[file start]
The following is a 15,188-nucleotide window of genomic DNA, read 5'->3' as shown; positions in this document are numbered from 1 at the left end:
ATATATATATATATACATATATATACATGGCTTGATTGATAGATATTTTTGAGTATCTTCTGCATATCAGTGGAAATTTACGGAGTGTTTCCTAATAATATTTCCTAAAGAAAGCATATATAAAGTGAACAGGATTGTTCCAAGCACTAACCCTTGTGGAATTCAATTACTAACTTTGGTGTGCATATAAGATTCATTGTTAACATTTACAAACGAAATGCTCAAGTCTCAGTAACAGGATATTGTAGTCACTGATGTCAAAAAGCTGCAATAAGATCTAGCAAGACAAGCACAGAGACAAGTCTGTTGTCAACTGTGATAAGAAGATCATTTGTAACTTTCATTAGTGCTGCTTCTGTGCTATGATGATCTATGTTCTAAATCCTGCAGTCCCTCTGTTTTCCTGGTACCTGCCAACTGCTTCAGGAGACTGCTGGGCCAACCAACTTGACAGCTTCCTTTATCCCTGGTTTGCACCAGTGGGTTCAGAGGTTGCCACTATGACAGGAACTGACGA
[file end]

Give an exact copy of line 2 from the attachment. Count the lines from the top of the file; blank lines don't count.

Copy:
ATATATATATATATACATATATATACATGGCTTGATTGATAGATATTTTTGAGTATCTTCTGCATATCAGTGGAAATTTACGGAGTGTTTCCTAATAATATTTCCTAAAGAAAGCATATATAAAGTGAACAGGATTGTTCCAAGCACTAACCCTTGTGGAATTCAATTACTAACTTTGGTGTGCATATAAGATTCATTGTTAACATTTACAAACGAAATGCTCAAGTCTCAGTAACAGGATATTGTAGTCACTGATGTCAAAAAGCTGCAATAAGATCTAGCAAGACAAGCACAGAGACAAGTCTGTTGTCAACTGTGATAAGAAGATCATTTGTAACTTTCATTAGTGCTGCTTCTGTGCTATGATGATCTATGTTCTAAATCCTGCAGTCCCTCTGTTTTCCTGGTACCTGCCAACTGCTTCAGGAGACTGCTGGGCCAACCAACTTGACAGCTTCCTTTATCCCTGGTTTGCACCAGTGGGTTCAGAGGTTGCCACTATGACAGGAACTGACGA